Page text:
Either way, the phrase is confusing. We need to learn what the 'rules' are, and then come up with our own simple guideline...
... which I'm minded to be diagramatic in nature!

 

Let's look at this from the DNOs' viewpoint.

You only have to spend 5mins on this Forum to see that there is widespread failure to install renewable energy systems correctly.

To pick up just one technology, I have yet to read a description of a heat-pump site which actually complies with Building Regs Part-L (energy/heat).

Given this plethora of errors, how confident can we be that the installers have successfully implemented Part-P (electrical) in respect of the earthing arrangement?

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Transparent
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Let's pause for a moment whilst I lay out some of the issues I'm wanting to see clarified:

1: We are in the early days of seeing widespread roll-out of numerous new energy technology products which are installed in a home:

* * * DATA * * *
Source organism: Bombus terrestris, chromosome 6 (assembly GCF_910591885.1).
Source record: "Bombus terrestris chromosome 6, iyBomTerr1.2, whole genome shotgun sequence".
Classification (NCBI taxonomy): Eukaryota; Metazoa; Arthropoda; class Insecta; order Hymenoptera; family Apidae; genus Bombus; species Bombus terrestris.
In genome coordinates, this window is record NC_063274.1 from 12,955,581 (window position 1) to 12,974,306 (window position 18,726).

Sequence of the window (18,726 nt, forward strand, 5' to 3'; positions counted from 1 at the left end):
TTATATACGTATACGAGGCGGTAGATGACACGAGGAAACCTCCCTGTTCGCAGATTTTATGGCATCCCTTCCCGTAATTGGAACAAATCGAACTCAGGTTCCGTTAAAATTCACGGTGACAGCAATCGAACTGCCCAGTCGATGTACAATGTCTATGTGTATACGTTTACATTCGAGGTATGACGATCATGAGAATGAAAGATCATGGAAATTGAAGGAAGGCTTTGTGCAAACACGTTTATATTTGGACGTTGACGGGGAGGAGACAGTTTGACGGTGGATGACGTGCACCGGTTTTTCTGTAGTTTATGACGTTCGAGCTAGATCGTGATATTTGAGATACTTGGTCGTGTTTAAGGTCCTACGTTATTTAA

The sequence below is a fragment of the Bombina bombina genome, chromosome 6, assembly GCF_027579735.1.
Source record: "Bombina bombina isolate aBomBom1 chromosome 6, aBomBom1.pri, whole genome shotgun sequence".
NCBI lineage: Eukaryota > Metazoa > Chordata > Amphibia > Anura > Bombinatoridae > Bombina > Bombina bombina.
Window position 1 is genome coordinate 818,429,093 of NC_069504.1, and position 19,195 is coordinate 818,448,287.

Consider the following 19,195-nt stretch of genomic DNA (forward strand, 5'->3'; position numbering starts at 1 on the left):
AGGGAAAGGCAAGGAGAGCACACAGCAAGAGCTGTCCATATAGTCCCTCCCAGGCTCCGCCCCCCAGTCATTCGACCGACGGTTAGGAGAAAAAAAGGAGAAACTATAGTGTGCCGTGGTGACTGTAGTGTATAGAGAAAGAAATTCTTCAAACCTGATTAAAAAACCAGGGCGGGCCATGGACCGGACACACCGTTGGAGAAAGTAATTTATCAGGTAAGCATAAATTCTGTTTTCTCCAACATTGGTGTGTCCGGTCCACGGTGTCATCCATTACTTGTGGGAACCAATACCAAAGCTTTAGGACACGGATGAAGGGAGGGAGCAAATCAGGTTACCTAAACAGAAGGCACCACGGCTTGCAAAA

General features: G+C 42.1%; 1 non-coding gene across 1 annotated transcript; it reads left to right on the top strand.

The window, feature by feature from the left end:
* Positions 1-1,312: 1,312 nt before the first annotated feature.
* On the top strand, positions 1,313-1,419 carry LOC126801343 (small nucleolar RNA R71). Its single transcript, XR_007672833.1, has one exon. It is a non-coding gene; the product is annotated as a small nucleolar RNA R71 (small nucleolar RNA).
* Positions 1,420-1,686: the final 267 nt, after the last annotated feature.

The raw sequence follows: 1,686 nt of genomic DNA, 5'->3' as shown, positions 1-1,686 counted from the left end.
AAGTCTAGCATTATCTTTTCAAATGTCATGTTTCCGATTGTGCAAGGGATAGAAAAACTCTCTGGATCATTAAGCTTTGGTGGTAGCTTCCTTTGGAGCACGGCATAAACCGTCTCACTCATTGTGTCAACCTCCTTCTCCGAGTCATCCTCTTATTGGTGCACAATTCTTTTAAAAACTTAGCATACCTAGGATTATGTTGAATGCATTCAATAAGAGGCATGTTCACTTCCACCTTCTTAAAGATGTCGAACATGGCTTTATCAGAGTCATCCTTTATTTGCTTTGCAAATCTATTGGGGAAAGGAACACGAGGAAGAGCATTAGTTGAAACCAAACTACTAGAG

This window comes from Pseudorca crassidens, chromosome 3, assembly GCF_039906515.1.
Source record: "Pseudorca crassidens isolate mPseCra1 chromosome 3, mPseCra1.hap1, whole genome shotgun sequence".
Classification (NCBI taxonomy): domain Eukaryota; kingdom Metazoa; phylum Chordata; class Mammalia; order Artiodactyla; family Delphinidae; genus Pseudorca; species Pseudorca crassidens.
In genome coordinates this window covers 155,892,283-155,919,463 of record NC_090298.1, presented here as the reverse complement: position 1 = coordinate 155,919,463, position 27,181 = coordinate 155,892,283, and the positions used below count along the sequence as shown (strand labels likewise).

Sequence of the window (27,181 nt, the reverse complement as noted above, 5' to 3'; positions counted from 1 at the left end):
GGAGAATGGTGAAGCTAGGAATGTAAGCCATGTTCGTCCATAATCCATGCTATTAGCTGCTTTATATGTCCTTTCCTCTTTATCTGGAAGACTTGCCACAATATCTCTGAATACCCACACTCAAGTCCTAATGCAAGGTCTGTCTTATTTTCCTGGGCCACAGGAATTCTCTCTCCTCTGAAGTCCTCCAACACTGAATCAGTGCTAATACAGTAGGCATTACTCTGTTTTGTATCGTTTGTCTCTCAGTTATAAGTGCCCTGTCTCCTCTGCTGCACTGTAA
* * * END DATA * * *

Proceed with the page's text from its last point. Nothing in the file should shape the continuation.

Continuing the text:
• Smart Meters
  • PV Solar panel inverterss
  • Heat Pumps
  • EV chargers
  • electricity storage batteries

If a house on a PME electricity feed installs more than one of these technologies, how may earth stakes would the home-owner expect to see?
I think the answer is 2, but that's what I want my DNO to clarify.

 

2: What's the situation if my Tesla Powerwall contains a double-pole isolation relay and a Neutral-earth bond relay, but my hybrid on/off-grid solar inverter does not?

Is the overall installation able to obtain consent from the DNO because the inverter's Neutral takes advantage of the N-E bond relay in the Powerwall?
And, if so, what's the situation if the Powerwall is faulty and has to be removed for a few days?

 

3: Since I have yet to learn of any heat pump site which fully complies with Building Regulations Part-L (heat).